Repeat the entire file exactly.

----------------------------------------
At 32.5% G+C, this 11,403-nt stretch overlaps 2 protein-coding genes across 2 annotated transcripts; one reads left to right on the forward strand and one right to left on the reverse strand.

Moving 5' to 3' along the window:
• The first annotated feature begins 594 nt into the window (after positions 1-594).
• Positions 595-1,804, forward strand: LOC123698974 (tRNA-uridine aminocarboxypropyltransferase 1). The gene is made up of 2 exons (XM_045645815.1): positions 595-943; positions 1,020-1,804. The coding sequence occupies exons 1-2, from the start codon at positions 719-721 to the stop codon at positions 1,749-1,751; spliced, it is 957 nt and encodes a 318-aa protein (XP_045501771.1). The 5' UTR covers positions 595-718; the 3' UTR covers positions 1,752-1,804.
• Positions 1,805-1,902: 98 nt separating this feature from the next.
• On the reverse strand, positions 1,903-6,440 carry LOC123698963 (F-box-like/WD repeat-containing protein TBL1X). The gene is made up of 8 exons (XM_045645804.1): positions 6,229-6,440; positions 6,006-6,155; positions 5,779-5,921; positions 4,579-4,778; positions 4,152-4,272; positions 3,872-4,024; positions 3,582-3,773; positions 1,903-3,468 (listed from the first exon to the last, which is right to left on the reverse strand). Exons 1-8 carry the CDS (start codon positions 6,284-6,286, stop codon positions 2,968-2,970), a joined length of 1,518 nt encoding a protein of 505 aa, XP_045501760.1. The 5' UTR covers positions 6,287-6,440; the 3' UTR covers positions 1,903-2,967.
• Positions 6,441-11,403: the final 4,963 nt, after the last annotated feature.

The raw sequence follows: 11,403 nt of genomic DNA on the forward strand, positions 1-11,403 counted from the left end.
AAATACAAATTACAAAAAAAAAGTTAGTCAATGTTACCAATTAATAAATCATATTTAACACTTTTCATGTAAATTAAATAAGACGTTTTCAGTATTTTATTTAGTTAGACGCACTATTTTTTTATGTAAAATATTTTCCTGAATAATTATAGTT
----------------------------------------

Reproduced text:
At 32.5% G+C, this 11,403-nt stretch overlaps 2 protein-coding genes across 2 annotated transcripts; one reads left to right on the forward strand and one right to left on the reverse strand.

Moving 5' to 3' along the window:
• The first annotated feature begins 594 nt into the window (after positions 1-594).
• Positions 595-1,804, forward strand: LOC123698974 (tRNA-uridine aminocarboxypropyltransferase 1). The gene is made up of 2 exons (XM_045645815.1): positions 595-943; positions 1,020-1,804. The coding sequence occupies exons 1-2, from the start codon at positions 719-721 to the stop codon at positions 1,749-1,751; spliced, it is 957 nt and encodes a 318-aa protein (XP_045501771.1). The 5' UTR covers positions 595-718; the 3' UTR covers positions 1,752-1,804.
• Positions 1,805-1,902: 98 nt separating this feature from the next.
• On the reverse strand, positions 1,903-6,440 carry LOC123698963 (F-box-like/WD repeat-containing protein TBL1X). The gene is made up of 8 exons (XM_045645804.1): positions 6,229-6,440; positions 6,006-6,155; positions 5,779-5,921; positions 4,579-4,778; positions 4,152-4,272; positions 3,872-4,024; positions 3,582-3,773; positions 1,903-3,468 (listed from the first exon to the last, which is right to left on the reverse strand). Exons 1-8 carry the CDS (start codon positions 6,284-6,286, stop codon positions 2,968-2,970), a joined length of 1,518 nt encoding a protein of 505 aa, XP_045501760.1. The 5' UTR covers positions 6,287-6,440; the 3' UTR covers positions 1,903-2,967.
• Positions 6,441-11,403: the final 4,963 nt, after the last annotated feature.

The raw sequence follows: 11,403 nt of genomic DNA on the forward strand, positions 1-11,403 counted from the left end.
AAATACAAATTACAAAAAAAAAGTTAGTCAATGTTACCAATTAATAAATCATATTTAACACTTTTCATGTAAATTAAATAAGACGTTTTCAGTATTTTATTTAGTTAGACGCACTATTTTTTTATGTAAAATATTTTCCTGAATAATTATAGTT